Second (and to which I have no clear answer), what do we do with conduct whose purpose is anticompetitive but which a strong argument can be made had no anticompetitive effects? Unlike Art 101 which clearly supports the “speeding metaphor”, Art 102 uses the word “abuse”. Can “abuse … of a dominant position” textually support punishing conduct which fails to result in any anticompetitive benefit at all?

    Jia Rong Low

    11 January 2020 at 12:41 pm

  2. I agree with you Pablo. I might add in your list InBev and I would be reluctant re AstraZeneca. But, definitely, these are cases where there is no need of an effects-based analysis. Whether we should be calling them “abuses by object” or something else, I do not really mind. I would avoid personally the term “object” but on substance I agree.
    On restorative remedies, if by “restorative” we mean discontinuation of the conduct that has been found anti-competitive, I have no problem with that. This is how I read para. 157 of AKZO. The Court is clearly saying there that AKZO must stop meeting its competitors’ prices because this was found abusive and adds that this will help the competitor re-establish the status quo ante. In other words, the re-establishment of the competitive situation is seen by the Court as the result of the discontinuation of the problematic conduct and as utterly linked with that. If we were to consider that the “restoration” can go over and above and further than the mere discontinuation of conduct, we would have a problem with the principle of proportionality. We would also have to engage in never-ending discussions about causality. Are we sure that the position of competitors and competition in the market post the infringement is 100% due to the conduct? What about other conjectures? What about contributory faults (see e.g. Arkin v. Borchard)? How will the restorative remedy be balanced in such cases and how much “restoration” will need to be apportioned to the sphere of influence of the dominant company? Very tricky.

    Makis

    11 January 2020 at 1:01 pm

  3. Might the radio jamming practices in Racal-Decca be considered to be similarly abusive by object? The frequency changes were explicitly designed to exclude competing products, and had no other technical justification (and the frequency changes even harmed some of the users of certain Decca equipment). Not quite as egregious as the Lithuanian case, but it is up there.

    Andrew Leyden

    12 January 2020 at 3:24 am

    • Pablo

      Excellent post, and I would tend to agree with the overall idea. I think it always depends on the context though as a couple of the comments have suggested, and I think it’s useful to think about Cartes Bancaires’ “legal and economic context” in the context of 102 as well.

      I can imagine hypotheticals where selling a single product below AVC might not be abusive, if there were some wider economic context to that sale (loss leader products, selling briefly at a loss to maintain goodwill in a long-term relationship). If there were a context that was more than pretextual, I think that context might push you towards an effects analysis even for predation. (Might…)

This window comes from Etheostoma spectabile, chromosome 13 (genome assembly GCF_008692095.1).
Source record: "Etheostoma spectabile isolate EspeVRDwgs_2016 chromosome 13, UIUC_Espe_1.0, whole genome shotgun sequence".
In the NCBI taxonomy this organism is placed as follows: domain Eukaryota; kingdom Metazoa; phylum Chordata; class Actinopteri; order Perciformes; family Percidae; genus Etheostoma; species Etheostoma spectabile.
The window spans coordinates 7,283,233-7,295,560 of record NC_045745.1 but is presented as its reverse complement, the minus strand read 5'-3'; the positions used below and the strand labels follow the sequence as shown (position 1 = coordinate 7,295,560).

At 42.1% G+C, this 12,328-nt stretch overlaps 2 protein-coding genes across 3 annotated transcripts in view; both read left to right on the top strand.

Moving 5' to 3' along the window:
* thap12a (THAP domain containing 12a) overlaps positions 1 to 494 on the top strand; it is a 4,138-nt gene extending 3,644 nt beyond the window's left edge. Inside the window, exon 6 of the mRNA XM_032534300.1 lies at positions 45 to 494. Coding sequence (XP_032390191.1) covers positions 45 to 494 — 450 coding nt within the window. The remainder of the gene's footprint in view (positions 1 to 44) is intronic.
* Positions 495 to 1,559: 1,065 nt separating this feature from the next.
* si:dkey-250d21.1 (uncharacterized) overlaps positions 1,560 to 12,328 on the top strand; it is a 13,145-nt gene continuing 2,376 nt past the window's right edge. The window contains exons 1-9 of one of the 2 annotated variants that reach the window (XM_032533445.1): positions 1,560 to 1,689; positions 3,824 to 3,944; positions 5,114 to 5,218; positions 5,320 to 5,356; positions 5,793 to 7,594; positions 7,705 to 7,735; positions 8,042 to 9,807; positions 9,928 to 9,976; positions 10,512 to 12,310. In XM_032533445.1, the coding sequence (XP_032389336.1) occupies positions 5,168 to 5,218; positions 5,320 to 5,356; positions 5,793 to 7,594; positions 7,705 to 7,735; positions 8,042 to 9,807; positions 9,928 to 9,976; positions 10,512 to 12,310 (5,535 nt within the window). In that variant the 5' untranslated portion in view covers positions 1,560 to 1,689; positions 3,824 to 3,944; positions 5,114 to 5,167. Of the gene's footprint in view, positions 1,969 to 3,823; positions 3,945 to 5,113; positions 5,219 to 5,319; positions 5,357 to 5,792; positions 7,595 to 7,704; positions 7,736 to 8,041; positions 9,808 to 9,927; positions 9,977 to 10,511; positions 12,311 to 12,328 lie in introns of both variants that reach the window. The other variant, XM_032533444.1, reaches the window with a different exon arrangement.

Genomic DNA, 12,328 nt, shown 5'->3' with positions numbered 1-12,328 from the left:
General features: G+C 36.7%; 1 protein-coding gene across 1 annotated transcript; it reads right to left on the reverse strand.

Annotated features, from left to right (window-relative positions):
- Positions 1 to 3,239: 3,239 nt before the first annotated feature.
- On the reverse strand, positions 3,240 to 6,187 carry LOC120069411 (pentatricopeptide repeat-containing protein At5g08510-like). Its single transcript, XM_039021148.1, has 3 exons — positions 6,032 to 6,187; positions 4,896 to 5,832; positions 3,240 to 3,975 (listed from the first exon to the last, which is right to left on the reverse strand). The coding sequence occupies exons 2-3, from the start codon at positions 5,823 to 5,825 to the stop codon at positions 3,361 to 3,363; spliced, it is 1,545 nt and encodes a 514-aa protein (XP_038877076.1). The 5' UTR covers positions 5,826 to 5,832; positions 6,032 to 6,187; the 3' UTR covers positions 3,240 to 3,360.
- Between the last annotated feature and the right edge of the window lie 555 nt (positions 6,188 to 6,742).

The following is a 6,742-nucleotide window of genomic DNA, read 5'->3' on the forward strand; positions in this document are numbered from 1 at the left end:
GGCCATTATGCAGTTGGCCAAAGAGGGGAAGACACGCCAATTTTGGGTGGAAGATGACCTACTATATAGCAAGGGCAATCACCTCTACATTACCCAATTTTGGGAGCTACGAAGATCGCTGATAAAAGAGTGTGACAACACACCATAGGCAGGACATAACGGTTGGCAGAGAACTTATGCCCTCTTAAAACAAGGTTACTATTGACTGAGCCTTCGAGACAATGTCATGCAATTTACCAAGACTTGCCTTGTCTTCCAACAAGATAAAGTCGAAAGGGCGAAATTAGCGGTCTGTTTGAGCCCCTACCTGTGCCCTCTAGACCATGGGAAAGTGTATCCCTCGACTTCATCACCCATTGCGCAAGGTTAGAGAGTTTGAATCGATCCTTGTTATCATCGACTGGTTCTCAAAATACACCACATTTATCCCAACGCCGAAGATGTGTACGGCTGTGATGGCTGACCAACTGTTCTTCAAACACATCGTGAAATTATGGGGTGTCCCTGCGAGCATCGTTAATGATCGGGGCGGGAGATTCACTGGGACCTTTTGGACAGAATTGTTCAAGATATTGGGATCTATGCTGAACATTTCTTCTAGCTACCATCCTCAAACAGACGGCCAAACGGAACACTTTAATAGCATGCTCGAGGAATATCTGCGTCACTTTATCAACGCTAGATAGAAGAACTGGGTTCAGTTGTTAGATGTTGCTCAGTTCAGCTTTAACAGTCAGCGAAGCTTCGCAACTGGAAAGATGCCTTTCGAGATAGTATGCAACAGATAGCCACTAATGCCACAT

For your other two examples – Lithuanian Railways and Astra Zeneca – I agree.

      I see LR as a type of predatory conduct – incurring a sacrifice (the costs of digging up the railway), with a view to later recoupment. There is no economic context, other than the sacrifice.

      And I think Racal-Decca, as Andrew mentions, is another great example – and similarly predatory, a form of predatory innovation: incurring costs to redesign a product that brings no benefits to you or your customers, other than making your competitor’s life harder. Bard v M3 is a great US case in a similar vein.

      There may be some factual investigation to be done: are there potential benefits, or only costs from this conduct? But if you conclude there are only costs – as you can easily do in the case of LR – then I don’t think 102 requires you to do any significant foreclosure analysis.

      Kevin

      Kevin Coates

      12 January 2020 at 5:52 pm

      • Much, as always, depends on the facts. However, injunctions are available for incipient predation or likely abuse. No effect will have occurred if the application for injunctions is take early enough. The CAT rules on injunctions have been changed to make such applications easier- in part in recognition that remedial action is hard once the bull has entered the china shop. That being said – a remedy that does not act to remediate the position isn’t worth of the name is it?

        tim cowen

        14 January 2020 at 12:45 pm

  4. Pricing below average variable costs to a small part of the market or during a short period of time produces no exclusionary effect whatsoever and that should be taken into consideration by the competition authority. Therefore, I believe pricing below average variable costs should be subject to an, at least minimal, effects analysis. The concept of object box makes sense but it has been stretched way too much in Europe over the past decades. Most European competition authorities are living in the object wonderland, taking advantage of the object shortcut to tackle practices that produce little anticompetitive effects (easily counterbalanced by efficiencies). Look at most vertical restriction cases dealing with RPM or the so-called passive sales.

    Peter

    15 January 2020 at 12:55 pm